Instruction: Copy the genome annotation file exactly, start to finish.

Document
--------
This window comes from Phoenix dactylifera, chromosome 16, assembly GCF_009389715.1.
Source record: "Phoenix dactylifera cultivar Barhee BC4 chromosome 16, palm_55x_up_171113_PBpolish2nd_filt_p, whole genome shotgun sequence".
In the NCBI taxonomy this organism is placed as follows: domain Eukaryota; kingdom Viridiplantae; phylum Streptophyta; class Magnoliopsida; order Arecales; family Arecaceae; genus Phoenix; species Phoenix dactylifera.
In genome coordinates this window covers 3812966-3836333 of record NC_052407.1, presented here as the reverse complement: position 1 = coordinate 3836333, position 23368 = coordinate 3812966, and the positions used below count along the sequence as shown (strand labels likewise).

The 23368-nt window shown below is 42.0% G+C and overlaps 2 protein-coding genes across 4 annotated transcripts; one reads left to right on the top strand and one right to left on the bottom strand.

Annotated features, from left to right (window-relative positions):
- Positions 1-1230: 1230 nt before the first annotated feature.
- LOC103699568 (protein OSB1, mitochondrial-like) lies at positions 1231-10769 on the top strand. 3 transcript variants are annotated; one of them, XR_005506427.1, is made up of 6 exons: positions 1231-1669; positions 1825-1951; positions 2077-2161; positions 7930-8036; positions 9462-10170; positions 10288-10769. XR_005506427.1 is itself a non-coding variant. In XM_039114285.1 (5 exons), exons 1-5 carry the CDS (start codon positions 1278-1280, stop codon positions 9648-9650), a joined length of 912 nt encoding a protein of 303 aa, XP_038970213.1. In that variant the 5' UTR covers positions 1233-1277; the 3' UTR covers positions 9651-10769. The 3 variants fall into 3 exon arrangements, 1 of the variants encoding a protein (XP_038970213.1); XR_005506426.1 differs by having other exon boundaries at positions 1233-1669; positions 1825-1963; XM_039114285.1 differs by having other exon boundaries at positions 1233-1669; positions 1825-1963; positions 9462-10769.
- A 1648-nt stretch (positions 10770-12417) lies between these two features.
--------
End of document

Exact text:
This window comes from Phoenix dactylifera, chromosome 16, assembly GCF_009389715.1.
Source record: "Phoenix dactylifera cultivar Barhee BC4 chromosome 16, palm_55x_up_171113_PBpolish2nd_filt_p, whole genome shotgun sequence".
In the NCBI taxonomy this organism is placed as follows: domain Eukaryota; kingdom Viridiplantae; phylum Streptophyta; class Magnoliopsida; order Arecales; family Arecaceae; genus Phoenix; species Phoenix dactylifera.
In genome coordinates this window covers 3812966-3836333 of record NC_052407.1, presented here as the reverse complement: position 1 = coordinate 3836333, position 23368 = coordinate 3812966, and the positions used below count along the sequence as shown (strand labels likewise).

The 23368-nt window shown below is 42.0% G+C and overlaps 2 protein-coding genes across 4 annotated transcripts; one reads left to right on the top strand and one right to left on the bottom strand.

Annotated features, from left to right (window-relative positions):
- Positions 1-1230: 1230 nt before the first annotated feature.
- LOC103699568 (protein OSB1, mitochondrial-like) lies at positions 1231-10769 on the top strand. 3 transcript variants are annotated; one of them, XR_005506427.1, is made up of 6 exons: positions 1231-1669; positions 1825-1951; positions 2077-2161; positions 7930-8036; positions 9462-10170; positions 10288-10769. XR_005506427.1 is itself a non-coding variant. In XM_039114285.1 (5 exons), exons 1-5 carry the CDS (start codon positions 1278-1280, stop codon positions 9648-9650), a joined length of 912 nt encoding a protein of 303 aa, XP_038970213.1. In that variant the 5' UTR covers positions 1233-1277; the 3' UTR covers positions 9651-10769. The 3 variants fall into 3 exon arrangements, 1 of the variants encoding a protein (XP_038970213.1); XR_005506426.1 differs by having other exon boundaries at positions 1233-1669; positions 1825-1963; XM_039114285.1 differs by having other exon boundaries at positions 1233-1669; positions 1825-1963; positions 9462-10769.
- A 1648-nt stretch (positions 10770-12417) lies between these two features.